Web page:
PS-Public Service Europe – By Paulo Casaca 18 November 2011
The tragedy of the Warsaw Ghetto is about to be repeated in Iraq if Europe, the United States and the United Nations do not step up to the plate
Alexis de Tocqueville once said: “When the past no longer illuminates the future, the spirit walks in darkness.” What the government of Iraq is planning to do with Camp Ashraf, home to 3,400 Iranian dissidents, is frighteningly reminiscent of what Hitler did to the Warsaw Ghetto in 1942 – and it seems the bitter past is shedding little light on the situation.
During the United States-led invasion of Iraq in 2003 – Ashraf residents, members of the principal Iranian resistance movement the People’s Mojahedin Organization of Iran – or PMOI/MEK – who had gained refuge in Iraq for the past 25 years remained neutral. The following year, all of them got written guarantees that in return for voluntary disarmament the US would protect them. But, in early 2009, America handed responsibility for the camp’s security to Iraqi forces. Since then, Ashraf has been under a punishing blockade – with residents deprived of such basic services as access to proper medical care.
Prior to this blockade, as a member of the European Parliament, I visited Ashraf periodically between 2004 and 2008. I went on the most visits to Ashraf of any western politician and I know hundreds of residents personally and intimately. I also prepared reports on my trips for the European Parliament. Despite written assurances from Iraqi leaders to the US government – to observe all the rights of Ashraf residents – Amnesty International reported on November 1 that Camp Ashraf had been “attacked several times by Iraqi security forces, causing the deaths of dozens of residents and injuries to others”. Amnesty added: “Iraqi troops stormed into the camp on April 8 using grossly excessive force and live fire. Some 36 residents, including eight women, were killed and more than 300 were wounded. At least nine camp residents were killed and others injured in an earlier attack on July 28–29, 2009.”
At the behest of the Tehran authorities, Iraq’s Prime Minister Nouri al-Maliki set December 31 as the deadline for the camp to close and the clock is ticking. In September, the United Nations High Commissioner for Refugees announced that it considered the Ashraf residents to be asylum seekers and urged Iraq to extend the deadline so it could process the asylum requests. Yet, the government of Iraq has obstructed the UNHCR process at every turn. Iraq’s plan is to disperse the residents throughout the country and then massacre them quietly. This tragic eventuality is rather obvious in a formal letter that the government of Iraq provided to a number of European institutions in November, a copy of which I obtained. The document stated: “The Iraqi government was left with no choice, but to evacuate the camp based on principle of sovereignty – and transfer its residents to other camps in Iraq.”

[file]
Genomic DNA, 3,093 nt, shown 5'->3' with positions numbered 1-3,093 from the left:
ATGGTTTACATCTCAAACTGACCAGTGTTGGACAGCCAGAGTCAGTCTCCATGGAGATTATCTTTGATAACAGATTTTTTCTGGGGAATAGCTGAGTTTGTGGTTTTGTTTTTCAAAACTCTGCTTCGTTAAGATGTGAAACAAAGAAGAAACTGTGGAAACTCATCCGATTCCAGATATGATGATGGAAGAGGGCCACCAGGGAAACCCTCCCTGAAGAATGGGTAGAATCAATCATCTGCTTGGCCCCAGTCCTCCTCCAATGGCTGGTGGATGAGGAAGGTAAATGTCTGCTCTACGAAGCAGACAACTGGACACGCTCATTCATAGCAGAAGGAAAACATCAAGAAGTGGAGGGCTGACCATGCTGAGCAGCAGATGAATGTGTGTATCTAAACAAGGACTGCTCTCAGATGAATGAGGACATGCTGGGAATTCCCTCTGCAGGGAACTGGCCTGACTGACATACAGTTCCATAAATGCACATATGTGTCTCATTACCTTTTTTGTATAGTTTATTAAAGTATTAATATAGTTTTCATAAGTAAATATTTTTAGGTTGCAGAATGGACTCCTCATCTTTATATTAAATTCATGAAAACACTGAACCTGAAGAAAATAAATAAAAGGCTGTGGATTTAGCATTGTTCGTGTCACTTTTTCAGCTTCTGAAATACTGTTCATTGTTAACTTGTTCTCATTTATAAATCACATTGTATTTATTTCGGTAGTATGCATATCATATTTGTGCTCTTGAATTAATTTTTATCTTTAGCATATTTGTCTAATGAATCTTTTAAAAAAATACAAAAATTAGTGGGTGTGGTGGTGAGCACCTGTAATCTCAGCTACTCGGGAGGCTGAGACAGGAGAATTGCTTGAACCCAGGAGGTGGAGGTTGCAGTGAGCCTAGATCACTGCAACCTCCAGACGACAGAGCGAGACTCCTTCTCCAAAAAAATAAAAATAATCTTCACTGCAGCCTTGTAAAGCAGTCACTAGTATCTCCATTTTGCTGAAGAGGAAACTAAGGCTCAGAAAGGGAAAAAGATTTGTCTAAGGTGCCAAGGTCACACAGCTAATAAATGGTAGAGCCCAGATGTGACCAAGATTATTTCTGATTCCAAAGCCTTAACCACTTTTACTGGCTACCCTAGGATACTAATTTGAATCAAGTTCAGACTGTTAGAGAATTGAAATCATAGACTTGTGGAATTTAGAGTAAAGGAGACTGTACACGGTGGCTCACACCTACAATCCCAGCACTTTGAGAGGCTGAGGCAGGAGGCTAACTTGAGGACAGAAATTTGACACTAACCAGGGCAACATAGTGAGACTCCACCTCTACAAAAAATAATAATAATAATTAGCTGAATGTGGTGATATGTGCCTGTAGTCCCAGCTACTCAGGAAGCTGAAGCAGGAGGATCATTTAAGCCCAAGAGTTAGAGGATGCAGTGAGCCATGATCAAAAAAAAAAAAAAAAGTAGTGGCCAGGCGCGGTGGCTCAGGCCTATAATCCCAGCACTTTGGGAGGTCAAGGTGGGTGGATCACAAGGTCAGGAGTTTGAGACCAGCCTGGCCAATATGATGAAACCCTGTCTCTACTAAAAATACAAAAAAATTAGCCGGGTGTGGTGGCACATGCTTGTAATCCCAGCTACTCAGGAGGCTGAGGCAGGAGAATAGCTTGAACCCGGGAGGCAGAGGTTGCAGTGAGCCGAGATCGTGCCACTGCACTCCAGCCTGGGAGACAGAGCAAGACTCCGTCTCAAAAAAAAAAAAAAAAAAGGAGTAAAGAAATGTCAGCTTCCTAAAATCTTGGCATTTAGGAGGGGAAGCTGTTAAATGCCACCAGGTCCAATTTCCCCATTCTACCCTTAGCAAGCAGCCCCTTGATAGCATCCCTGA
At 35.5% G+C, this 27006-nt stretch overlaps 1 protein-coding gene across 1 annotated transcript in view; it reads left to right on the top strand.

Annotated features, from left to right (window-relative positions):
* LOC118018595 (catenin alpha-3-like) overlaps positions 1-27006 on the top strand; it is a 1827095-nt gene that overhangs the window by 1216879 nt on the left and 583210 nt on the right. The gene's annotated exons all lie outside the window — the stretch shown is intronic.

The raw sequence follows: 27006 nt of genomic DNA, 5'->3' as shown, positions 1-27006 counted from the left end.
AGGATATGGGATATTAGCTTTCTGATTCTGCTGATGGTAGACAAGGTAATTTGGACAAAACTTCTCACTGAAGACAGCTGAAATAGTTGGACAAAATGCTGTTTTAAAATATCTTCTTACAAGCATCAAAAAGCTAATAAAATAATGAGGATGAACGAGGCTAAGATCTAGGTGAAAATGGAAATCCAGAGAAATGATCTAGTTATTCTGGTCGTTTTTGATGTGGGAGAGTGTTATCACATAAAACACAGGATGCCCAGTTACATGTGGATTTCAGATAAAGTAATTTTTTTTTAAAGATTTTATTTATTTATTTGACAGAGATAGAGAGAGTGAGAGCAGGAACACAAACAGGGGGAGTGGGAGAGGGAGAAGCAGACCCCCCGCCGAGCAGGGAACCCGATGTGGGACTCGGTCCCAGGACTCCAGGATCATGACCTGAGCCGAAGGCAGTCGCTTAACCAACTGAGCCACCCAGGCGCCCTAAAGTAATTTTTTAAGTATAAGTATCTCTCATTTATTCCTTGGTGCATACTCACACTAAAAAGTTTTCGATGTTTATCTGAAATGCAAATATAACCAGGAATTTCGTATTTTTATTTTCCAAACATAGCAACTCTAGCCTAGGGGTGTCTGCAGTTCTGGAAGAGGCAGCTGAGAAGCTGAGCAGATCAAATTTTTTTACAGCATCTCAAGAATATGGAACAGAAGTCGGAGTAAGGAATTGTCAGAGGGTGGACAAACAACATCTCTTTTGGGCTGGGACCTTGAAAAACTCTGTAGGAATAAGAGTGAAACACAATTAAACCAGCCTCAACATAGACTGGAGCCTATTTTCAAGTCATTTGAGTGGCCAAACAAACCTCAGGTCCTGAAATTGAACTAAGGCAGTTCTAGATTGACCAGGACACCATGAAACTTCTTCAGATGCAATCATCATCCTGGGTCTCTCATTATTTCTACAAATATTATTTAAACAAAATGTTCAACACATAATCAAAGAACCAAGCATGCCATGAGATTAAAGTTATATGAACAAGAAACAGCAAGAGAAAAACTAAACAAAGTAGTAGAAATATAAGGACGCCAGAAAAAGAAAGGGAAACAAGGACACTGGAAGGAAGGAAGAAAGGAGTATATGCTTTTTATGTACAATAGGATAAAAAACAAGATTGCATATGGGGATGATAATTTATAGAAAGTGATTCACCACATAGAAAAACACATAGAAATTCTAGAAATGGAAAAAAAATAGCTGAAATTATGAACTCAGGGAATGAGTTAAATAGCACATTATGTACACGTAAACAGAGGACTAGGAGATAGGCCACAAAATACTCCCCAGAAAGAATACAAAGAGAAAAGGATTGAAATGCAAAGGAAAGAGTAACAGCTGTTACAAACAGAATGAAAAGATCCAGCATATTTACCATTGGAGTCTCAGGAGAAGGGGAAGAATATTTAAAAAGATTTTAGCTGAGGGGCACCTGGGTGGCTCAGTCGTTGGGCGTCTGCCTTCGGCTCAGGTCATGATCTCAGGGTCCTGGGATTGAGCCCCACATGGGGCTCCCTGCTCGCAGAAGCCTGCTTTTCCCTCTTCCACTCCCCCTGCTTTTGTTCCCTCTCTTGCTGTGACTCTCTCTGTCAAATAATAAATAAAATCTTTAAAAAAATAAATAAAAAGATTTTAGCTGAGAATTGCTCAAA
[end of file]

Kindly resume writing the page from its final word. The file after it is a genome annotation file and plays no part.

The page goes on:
The Iraqi government again is trying to deceive the international community and the UN agencies by providing “assurances”. Sadly, such assurances from the authorities are worthless. Six hours prior to the assault last April, the American Embassy in Iraq received assurance from Maliki that there would be “no violence”. Needless to say, that lying to the UNHCR is much easier than lying to the U.S. On legal, moral, and political grounds – the US has the most responsibility towards Ashraf residents. Congress has underscored this reality. During a hearing at the Senate on November 15, Senator Carl Levin – the chairman of the Armed Services Committee – said it should be made clear to the government of Iraq that “there’s a real strong feeling around here” for Ashraf residents and “if they violate that commitment to us that is going to have a severely negative impact on their relationship with the US Congress”. Unfortunately, the American government has not provided appropriate response to all these concerns.
During the April raid, despite video vividly showing firing squads assassinating unarmed civilians and armored vehicles rolling over them, Iraq’s official position was first that there were no casualties, and when the dozens of corpses of defenseless refugees could not be denied – Iraq said they had committed suicide. If Ashraf residents are dispersed in small groups, without cameras and phones, Iraqi authorities will be able to torture and assassinate them and claim they committed suicide; this time without any evidence of their lies.
The Iraqi plan is strikingly reminiscent of the “resettlement” plan of the Third Reich for Warsaw Ghetto residents. It was supposed to commence on July 22, 1942, but by June some inside the ghetto wanted to alert the world to the “systematic extermination” underway. Their warnings mostly went unheeded. Those residents who could see what was coming decided to stay in the Warsaw Ghetto rather than be transferred to certain death in obscure locations. The eventual outcome was tragic, but at least the world could see what was happening.
Ashraf residents would have to be suicidal to believe such “assurances” and to be dispersed peacefully. Like the Warsaw Ghetto residents, those in Ashraf would have to resist any deportation order by any means they have. What should be done? Well, the UNHCR should publicly demand that Iraq start to cooperate with it and allow immediate interviewing of Ashraf residents. The US, European Union and UN should demand that the December 31 deadline be extended. For the period of the final disposition and transferring Ashraf residents to third countries, UN monitors should be placed in Ashraf to guarantee their rights. History, despite its wrenching pain, cannot be unlived; however, if faced with courage, it need not be lived again. This is time for courage.
Paulo Casaca is director of the Alliance to Renew Cooperation among Humankind campaign group. He was an MEP from 1999 to 2009